While the first season of The X-Files
introduced us to Scully and Mulder, the second season finds the show confidently hitting its stride. Building on its earlier success, the show evolves, and in these 25 episodes, a glimpse is shown of a longer-running story line (which will continue through subsequent seasons) that is woven into the usual stand-alone episodes of the paranormal. These so-called mythology episodes hint at a global conspiracy involving sinister government agents, UFOs, alien abductions, genetic engineering, the ever-lurking Cigarette Smoking Man, and Fox Mulder's father. Season 2 fleshes out Mulder's family history, including the childhood abduction of his sister Samantha, an event that would shape him for life. Actress Gillian Anderson (Scully) became unexpectedly pregnant during season 2, but series creator Chris Carter managed to dance nimbly around her absence and even integrate it into the show. As in season 1, Mulder and Scully are surrounded by a strong supporting cast, which adds a suspicious new agent named Alex Krycek, an informant named X, and a seemingly indestructible alien bounty hunter.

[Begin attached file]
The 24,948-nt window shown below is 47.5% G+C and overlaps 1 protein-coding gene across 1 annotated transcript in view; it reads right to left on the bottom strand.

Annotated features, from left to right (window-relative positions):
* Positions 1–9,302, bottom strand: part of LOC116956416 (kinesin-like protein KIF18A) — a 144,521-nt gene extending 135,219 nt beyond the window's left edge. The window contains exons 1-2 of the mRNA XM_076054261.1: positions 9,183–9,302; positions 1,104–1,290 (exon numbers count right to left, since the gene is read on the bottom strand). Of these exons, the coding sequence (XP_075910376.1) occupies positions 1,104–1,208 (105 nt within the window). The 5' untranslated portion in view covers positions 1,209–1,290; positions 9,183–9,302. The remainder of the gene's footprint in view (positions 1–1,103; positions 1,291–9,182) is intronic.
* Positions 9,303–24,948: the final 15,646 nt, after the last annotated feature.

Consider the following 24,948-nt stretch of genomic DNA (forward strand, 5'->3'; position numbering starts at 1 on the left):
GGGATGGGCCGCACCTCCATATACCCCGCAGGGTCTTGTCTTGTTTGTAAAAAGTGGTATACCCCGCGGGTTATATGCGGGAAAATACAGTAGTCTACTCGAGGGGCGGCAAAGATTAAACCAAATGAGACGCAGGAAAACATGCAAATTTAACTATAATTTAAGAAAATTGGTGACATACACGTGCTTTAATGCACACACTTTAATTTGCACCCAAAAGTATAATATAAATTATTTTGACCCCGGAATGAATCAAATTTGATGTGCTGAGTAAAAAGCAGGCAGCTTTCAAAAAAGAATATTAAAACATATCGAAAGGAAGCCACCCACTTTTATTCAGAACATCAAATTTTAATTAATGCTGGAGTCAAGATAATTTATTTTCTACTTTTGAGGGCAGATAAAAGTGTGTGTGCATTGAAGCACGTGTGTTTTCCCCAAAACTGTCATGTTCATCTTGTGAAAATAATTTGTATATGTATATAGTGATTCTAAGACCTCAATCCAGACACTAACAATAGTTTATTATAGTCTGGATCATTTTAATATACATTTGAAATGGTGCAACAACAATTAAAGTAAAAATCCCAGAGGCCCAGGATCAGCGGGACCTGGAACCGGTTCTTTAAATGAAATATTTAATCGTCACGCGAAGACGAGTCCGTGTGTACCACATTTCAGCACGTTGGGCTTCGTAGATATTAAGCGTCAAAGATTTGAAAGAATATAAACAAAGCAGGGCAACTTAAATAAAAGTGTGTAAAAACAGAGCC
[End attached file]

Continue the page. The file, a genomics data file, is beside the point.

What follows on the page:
The seven-disc boxed set includes some interesting background material, but again, the heart of the set is the episodes themselves. Among them are standouts such as "The Host," "Duane Barry/Ascension," "Humbug," "Dod Kalm," "Colony/End Game," and "Anasazi." These episodes are a powerful reminder that The X-Files, like no other show on television, can span horror, suspense, mystery, romance, drama, and comedy, sometimes all in the same episode, and always with the production values of a major feature film. --Eugene Wei